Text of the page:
Skip to main content

Reposted from NWI Times, May 14, 2019

Last week, voters from the River Forest Community School Corp. went to the polls for a second time in five years to support a referendum to increase their property taxes. This was to prevent a fiscal cliff, or $600,000 loss due to the property tax caps that go into full effect next year.

The new action replaced and eliminated a previous ballot initiative that was approved in 2014 with nearly 69% in favor.

This was the highest support for a school referendum in Northwest Indiana since 2009, second only to Crown Point in May 2018. While school finance is no easy subject, it is imperative for taxpayers to understand why the school sought more financial support while knowing the tax caps were on the horizon for 2020.

Although the tax caps were originally passed in 2008 and placed into the Indiana Constitution after a statewide vote in 2010, Lake and St Joseph counties were given an additional 10 years to better handle existing debt obligations.

In 2008, River Forest took on debt to remodel after a school fire.

Even though it is in the best interest of the taxpayers, the school is not allowed to refinance or pay off common school loans early.

While the loans predate the tax caps, the school was also denied the ability to keep two old loans exempt from the caps. Since reasonable solutions could not prevail, asking the community to pay the bill was the only option left.

The way the state is set up, local governments have little taxing authority. They are incentivized to do whatever it takes to keep property values as high as possible to collect more taxes to support basic infrastructure such as fire, police, roads and schools.

While many socioeconomic elements are at play for residential property, a thriving business community is one of the keys to generating such revenues.

Even though East Chicago, Hammond and Gary have always been seen as the deindustrialized core of The Region, they possess assets that generate large tax revenues and have other economic anchors that have been underutilized for decades.

River Forest is not home to any colleges, casinos, steel mills, much less transportation assets like an airport or a South Shore station. When looking at the assessed value of property by school district in Northwest Indiana, East Chicago leads the way at $466,765 per student, but River Forest ranks dead last (23rd) at $96,903.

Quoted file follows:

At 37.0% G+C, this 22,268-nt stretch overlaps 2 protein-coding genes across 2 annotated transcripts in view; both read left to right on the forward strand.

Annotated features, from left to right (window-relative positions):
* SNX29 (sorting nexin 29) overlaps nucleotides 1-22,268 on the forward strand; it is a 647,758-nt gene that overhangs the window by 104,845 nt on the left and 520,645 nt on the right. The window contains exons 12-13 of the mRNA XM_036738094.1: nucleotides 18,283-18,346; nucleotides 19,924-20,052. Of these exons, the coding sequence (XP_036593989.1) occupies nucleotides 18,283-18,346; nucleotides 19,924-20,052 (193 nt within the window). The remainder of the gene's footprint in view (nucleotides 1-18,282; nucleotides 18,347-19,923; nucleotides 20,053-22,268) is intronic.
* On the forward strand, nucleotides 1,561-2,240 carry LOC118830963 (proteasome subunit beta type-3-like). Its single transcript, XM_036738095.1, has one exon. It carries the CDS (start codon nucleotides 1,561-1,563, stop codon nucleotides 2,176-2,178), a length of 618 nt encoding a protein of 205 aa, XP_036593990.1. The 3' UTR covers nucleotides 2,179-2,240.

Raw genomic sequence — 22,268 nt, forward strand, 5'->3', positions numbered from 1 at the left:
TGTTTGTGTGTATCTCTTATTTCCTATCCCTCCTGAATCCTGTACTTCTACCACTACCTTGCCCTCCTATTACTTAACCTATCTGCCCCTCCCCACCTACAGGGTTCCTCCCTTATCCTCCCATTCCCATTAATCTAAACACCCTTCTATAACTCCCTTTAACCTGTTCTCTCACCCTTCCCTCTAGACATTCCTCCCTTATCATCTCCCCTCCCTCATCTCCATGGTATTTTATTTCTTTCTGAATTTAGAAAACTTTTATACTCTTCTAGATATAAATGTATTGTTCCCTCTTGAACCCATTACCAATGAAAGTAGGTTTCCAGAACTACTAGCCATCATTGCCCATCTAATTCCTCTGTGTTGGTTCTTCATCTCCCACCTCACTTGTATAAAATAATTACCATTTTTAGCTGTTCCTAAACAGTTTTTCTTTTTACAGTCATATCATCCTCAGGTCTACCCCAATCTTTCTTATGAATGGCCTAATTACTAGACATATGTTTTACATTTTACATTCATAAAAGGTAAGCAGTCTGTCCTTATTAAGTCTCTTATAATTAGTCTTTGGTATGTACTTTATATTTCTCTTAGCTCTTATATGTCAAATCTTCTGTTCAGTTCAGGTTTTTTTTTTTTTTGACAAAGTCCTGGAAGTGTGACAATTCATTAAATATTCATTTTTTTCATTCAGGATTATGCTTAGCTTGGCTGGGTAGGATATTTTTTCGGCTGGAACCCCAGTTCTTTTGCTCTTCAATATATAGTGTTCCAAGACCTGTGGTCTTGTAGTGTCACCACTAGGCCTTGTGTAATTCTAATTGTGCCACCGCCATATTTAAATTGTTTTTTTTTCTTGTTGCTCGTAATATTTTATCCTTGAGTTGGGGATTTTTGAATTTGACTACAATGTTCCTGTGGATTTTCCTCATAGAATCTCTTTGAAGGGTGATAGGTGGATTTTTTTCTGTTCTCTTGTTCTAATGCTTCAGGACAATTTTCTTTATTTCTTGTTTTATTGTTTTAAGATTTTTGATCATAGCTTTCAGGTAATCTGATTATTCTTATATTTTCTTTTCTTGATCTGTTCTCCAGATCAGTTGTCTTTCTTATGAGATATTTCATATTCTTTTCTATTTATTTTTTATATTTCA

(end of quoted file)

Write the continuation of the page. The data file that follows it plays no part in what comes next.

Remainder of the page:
Unlike other historic communities in Northwest Indiana, River Forest does not have a downtown ripe for gentrification or business development. The district pulls students in from New Chicago along with kids from parts of Gary, Hobart and Lake Station. Because of this, the school system has become the center of the community. Out of 23 public school districts, River Forest ranks 21st in Capital Projects Funding and 20th in transportation.

Despite the lack of resources, River Forest has tried to be a good steward of taxpayer money as it has one of the lowest debt service-to-student ratios in Northwest Indiana. To its advantage, the quality education that River Forest provides has helped it grow from 1,393 students in 2013 to 1,640 in 2018. While this doesn’t seem like much, a majority of the school’s support comes from the state funding formula and is determined by population amongst other factors. At $6,800 per student, small schools need every student they can get to fill seats in classrooms.

Despite being from a poor area, voter chose to double down and continue to invest in their community and support the leadership by teachers and administration at River Forest. They brought the school’s state report card from D up to B in recent years.

With 75% of the student population on free/reduced lunch, the kids regularly outperform their poverty by finishing near the top in state competitions like LEGO Robotics, Academic Decathlon and Spell Bowl. Community pride and strong work ethic has helped these kids overcome adversity. They say it takes a village to raise a child, and River Forest is that small community, making the investments needed to build the next generation of leaders, ready to take on whatever may come their way

Robert Ordway is a 2003 River Forest graduate and Eli Lilly Endowment Scholar. The opinions are the writer’s.

Skip to content